In order to surface, socialize and act upon these insights, implement a unified measurement platform that considers all factors that impact customers making purchases beyond simply the marketing you can observe at an individual level. This includes the economy, seasonality, competitor activities and non-addressable media including TV and radio. With your strong customer intelligence capabilities in place, you will also understand the consumer who became your customer, enabling you to capture her underlying likelihood to make a purchase. Ignoring this propensity will result in incorrect measurement. Having more detailed data about individual consumers will allow you to refine your marketing, your messaging, the customer experience you provide and the segments you engage with.

But regardless of how up to date your data is, you still need to recognize and analyze the differing paths to purchase within your omnichannel retail strategy—and continually refine them, too, by translating the collected mountains of data on your shoppers into tangible experiences. And to effectively accomplish this without tying your teams in Gordian knots, you have to aim for the complex, not the complicated. For example, Neustar tends to recommend that brands build anywhere from three to eight strategic audiences around which to plan and measure their marketing. Within any given campaign, you may refine those audiences to target just a subset. It’s more effective to execute at the granular audience level with highly targeted messages and promotions, but always consider the trade-offs between the level of effort and resources required and the incremental benefit of a surfeit of defined micro-audiences, thereby missing the forest.

Retailers that take these methodical steps to capture, compile, refine, update and analyze data about their customers and prospects are able to microtarget crucial millennial shoppers through an omnichannel approach. The clear benefit is increased sales and customer acquisition, building a crucial competitive advantage, today and into the future. On the other hand, if your audience development, measurement and activation plans are not linked to your decision-making, confusion can result for your customers and your marketing teams and negative consequences to your marketing ROI. Putting in the hard work up front should relieve customer frictions and lead to happier customers spending more money with you more frequently. A clear win.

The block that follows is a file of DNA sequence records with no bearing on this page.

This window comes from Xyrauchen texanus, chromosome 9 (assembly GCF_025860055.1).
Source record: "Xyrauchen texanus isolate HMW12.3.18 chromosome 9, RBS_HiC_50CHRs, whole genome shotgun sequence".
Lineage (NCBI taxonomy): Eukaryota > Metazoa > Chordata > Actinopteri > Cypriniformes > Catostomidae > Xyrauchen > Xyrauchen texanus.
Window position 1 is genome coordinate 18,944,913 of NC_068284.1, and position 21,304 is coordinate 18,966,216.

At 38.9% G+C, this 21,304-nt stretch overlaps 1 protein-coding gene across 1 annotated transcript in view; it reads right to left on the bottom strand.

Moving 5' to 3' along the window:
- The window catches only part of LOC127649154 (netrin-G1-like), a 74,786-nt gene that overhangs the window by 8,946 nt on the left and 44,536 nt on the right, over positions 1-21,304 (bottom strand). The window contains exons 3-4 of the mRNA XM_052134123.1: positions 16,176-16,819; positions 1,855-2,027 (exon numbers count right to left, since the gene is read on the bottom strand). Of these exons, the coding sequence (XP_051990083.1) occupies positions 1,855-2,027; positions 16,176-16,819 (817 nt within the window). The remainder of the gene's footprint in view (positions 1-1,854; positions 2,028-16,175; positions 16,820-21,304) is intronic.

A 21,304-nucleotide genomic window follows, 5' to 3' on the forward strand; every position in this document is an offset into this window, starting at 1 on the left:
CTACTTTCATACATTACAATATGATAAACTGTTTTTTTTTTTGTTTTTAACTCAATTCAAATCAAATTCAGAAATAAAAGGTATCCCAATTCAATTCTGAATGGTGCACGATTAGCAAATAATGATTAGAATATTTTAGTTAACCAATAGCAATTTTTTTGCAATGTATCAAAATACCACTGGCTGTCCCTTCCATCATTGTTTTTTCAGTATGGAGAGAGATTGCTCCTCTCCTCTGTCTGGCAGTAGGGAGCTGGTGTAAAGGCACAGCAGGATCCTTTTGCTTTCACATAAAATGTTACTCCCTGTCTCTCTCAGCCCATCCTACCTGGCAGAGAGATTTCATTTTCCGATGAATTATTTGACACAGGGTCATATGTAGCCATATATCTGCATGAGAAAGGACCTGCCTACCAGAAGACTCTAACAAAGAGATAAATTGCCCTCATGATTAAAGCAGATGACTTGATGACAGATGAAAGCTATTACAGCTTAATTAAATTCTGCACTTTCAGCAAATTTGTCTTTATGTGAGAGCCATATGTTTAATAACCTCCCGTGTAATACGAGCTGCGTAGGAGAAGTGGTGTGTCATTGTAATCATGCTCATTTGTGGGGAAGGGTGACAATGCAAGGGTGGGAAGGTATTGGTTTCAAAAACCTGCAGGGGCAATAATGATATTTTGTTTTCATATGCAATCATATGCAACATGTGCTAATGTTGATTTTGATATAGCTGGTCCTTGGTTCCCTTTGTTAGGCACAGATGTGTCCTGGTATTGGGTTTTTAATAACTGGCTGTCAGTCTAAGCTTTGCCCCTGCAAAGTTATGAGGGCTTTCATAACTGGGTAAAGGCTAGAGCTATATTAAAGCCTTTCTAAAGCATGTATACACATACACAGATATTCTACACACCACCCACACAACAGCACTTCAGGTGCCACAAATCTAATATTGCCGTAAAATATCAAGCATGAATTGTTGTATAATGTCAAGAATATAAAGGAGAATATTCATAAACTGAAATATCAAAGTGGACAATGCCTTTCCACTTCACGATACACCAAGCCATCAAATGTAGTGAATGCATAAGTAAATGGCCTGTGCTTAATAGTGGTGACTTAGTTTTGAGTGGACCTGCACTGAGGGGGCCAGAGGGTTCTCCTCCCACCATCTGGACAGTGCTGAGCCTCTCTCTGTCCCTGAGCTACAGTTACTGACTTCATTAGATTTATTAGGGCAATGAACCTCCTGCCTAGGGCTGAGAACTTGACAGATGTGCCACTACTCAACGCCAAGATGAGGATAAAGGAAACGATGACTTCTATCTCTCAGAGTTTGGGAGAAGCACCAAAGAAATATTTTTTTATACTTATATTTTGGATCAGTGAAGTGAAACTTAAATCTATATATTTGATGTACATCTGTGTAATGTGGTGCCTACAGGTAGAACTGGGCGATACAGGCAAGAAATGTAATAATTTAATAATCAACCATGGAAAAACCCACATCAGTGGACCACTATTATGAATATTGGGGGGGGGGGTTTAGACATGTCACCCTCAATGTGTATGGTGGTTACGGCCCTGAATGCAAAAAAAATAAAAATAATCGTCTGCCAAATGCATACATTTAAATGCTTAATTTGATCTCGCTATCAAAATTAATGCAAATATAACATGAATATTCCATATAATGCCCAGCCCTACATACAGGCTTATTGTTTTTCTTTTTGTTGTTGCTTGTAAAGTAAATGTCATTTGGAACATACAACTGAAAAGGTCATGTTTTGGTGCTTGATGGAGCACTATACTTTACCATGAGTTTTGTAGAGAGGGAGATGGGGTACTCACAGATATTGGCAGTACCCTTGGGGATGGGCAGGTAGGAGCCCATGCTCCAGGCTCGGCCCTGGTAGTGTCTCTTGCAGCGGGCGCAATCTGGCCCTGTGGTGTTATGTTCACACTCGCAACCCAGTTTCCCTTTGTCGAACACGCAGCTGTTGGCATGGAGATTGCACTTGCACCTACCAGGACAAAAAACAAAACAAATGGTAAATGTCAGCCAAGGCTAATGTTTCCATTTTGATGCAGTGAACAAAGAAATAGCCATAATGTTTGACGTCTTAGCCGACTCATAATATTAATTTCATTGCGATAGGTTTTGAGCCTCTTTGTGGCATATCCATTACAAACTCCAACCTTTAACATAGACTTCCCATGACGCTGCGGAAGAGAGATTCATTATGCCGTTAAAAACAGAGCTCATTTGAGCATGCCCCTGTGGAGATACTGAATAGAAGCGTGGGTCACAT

About CoreMedia Systems

CoreMedia has the tools you need to buy TV, radio and print. Our software solutions can help you Buy, Manage, Analyze and Optimize your media spend. Request a Demo or call one of our direct response media specialists today at 973.276.0882.


Omnicom Media Group, OpenAP, CoreMedia Systems, CoreMedia Solutions,

Omnicom Media Group First To Test OpenAP’s New TV Ad Data


Article from Beet.TV

CoreMedia-Matthew-Kramer
Click Here to Listen to interview

It originally launched with more modest ambitions, to harmonize the data segments TV networks use to describe their audiences. But now OpenAP has launched the latest new initiative in its ongoing maturation – a supply-side platform (SSP) to help the buying of linear TV ad inventory. The new platform, announced on Monday, has connective tissue that exposes OpenAP systems via APIs to buyers’ own systems.

First to use it is Omnicom Media Group (OMG), which has connected its Omni buying platform to OpenAP’s tools and will be testing them through Q1 and Q2.

OMG OpenAP’s API

In this video interview with Beet.TV in December, which we are republishing today, OMG’s advanced advertising MD Matthew Kramer talked about a dearth of data he said was available with which to prove the effectiveness of addressable TV ads.

In today’s announcement, Kramer says: “Connecting Omni to OpenAPmarks a significant step towards automation of traditional TV by bringing more speed, efficiency and visibility to TV inventory, enabling more flexibility and accountability in this medium.”

Making availability clearer

OpenAP’s system will let ad buyers like those at OMG log in to their existing buy-side tools to get lists of buyable inventory across networks including: